The Hamono Festival

by Shinichiro

If you come to 鏡野 (Kagamino) park in 土佐山田 (Tosayamda) town on a Saturday or Sunday middle of October, you’ll find many people there. What are they doing? It seems to be a festival.  As you can see the picture, there are so many cutlery. We Japanese call cutlery to 刃物 (Hamono). That’s why this festival is called ‘Hamono festival’.

But what is Tosa-uchi-hamono? We’ll get to that, but first, about the festival. Continue reading The Hamono Festival

Eating the Sweet Wife

by He Fang

“It’s delicious! It’s great!” I hear many loud voices behind the door. There is a party with nearly 15 people. I’m late with a hungry stomach after a busy day at my part-time job. I run inside the door in a hurry. “Oh, what a pity it is! We’ve just enjoyed the Kazutoyo’s wife. Pretty good! But there’s none left for you. We are all out! ” One of them tells me with his mouth full. “What?” “A person? ” I’m surprised, and I have no idea what he is saying. “This morning we had a small tour to visit the old house of Kazutoyo, and he bought the manjyu called ‘Kazutoyo no tsuma’ at the souvenir shop.” Says a girl with a smile. “This is a special sweet with konatsu taste. I recommend it!” “Me too.” “Yes, it’s delicious!” A lot of voices follow her.

Continue reading Eating the Sweet Wife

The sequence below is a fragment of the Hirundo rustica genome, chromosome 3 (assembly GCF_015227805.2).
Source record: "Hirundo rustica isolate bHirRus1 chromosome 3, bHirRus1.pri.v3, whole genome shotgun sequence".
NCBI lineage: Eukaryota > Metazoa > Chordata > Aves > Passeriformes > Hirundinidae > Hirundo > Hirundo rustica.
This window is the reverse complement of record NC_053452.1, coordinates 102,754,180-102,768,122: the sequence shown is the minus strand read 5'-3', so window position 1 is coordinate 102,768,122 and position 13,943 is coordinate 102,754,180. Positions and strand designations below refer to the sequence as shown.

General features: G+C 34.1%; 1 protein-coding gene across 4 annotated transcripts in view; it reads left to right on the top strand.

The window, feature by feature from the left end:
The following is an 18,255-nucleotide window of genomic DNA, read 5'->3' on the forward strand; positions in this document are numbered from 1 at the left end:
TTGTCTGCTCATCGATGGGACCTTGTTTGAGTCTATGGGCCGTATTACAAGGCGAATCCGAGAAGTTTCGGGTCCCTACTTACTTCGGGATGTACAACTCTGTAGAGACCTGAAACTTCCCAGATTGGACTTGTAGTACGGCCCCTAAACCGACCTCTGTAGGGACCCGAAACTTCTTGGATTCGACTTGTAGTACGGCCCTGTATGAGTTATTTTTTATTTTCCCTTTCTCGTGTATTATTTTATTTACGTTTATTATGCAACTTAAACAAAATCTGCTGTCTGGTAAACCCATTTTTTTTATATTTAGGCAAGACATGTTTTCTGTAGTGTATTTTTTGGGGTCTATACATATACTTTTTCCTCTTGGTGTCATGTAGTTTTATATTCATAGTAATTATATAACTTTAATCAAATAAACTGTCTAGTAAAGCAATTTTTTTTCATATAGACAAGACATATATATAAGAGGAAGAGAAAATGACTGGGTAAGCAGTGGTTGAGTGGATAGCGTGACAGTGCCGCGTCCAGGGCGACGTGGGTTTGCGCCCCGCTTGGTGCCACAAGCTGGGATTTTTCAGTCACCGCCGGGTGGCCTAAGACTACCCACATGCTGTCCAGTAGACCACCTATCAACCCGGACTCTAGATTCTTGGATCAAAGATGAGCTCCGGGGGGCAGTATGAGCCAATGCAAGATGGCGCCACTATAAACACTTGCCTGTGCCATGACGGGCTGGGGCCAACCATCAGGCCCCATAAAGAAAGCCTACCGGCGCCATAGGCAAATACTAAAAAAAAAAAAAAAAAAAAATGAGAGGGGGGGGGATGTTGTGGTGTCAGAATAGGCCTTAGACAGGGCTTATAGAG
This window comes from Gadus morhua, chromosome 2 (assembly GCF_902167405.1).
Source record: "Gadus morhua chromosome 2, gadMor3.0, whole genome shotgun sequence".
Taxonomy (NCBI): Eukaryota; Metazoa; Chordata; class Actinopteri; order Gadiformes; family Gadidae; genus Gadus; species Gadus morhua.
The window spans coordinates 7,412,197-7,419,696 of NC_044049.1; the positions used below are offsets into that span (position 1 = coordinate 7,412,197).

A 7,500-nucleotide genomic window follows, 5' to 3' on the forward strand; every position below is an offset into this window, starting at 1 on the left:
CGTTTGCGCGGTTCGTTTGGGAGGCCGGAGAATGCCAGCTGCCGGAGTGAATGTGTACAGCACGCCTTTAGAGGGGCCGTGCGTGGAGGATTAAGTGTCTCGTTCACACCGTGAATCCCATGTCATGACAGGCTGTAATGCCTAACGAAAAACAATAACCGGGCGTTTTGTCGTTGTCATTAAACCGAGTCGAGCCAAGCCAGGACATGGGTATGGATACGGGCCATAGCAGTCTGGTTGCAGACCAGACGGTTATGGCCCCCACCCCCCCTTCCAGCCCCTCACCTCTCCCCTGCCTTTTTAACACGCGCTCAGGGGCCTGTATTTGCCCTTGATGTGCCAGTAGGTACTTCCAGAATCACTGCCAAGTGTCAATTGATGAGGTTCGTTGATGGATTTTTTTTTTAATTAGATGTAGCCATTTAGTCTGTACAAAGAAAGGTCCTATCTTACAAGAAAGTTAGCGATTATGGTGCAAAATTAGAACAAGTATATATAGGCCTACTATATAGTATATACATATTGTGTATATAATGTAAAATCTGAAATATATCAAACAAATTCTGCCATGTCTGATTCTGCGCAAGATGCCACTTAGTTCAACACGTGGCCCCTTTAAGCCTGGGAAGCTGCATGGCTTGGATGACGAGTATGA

Kochi : Japans’ haven for drinkers

by Rivan

It is a wet and humid night in Kochi city and many regulars enter the Okinawan bar where I work. They sit at the counter with a karaoke mic in one hand and an Awamori – on the rocks or mixed with water or coffee in the other hand. They are thoroughly enjoying themselves singing Okinawan songs and drinking Okinawan spirits and beer because while they are drinking and singing (even if the singing is a little off key), they have no worries. While a few customers are asking me questions about my life in Kochi, some are just socialising and talking about work, their spouses and life in general. Continue reading Kochi : Japans’ haven for drinkers

Ushioe: The Bridge Nobody Knows

When you cross the bridge, you will smell the ocean. The color of the bridge is difficult to tell…. It is not red. Brown is also wrong. Of course it is not yellow. It almost seems to be made of brick. If there were no rust every where, it would be really a modern style of bridge. But it is such an old bridge that it may have no choice. Continue reading Ushioe: The Bridge Nobody Knows

Furafu: Friend of Koinobori

by Saya

A car went through the lane, and a flag came into view. A shop was surrounded by private houses. I opened the door, the shop was jammed with big flags. Wherever I looked, there were big flags. Many famous characters which figure in history or are popular among children and adults were painted on these flags.

“I’m happy that you came, though it’s rainy today.” Continue reading Furafu: Friend of Koinobori

Our Sawachi

by Chihiro

In the village of Karyogo, in Nahari town–which prospered in Taisho and Showa periods from ocean Tuna fishery–is a shrine named Nobumori Jinja. In the autumn once a year, the Jinsai festival is held to get the god’s blessing for catching lots of fish. At night there is a party, an “Enkai” where the good harvest is eaten with god’s blessings. The meaning of such a Japanese traditional festival is to share food and drink with god. Continue reading Our Sawachi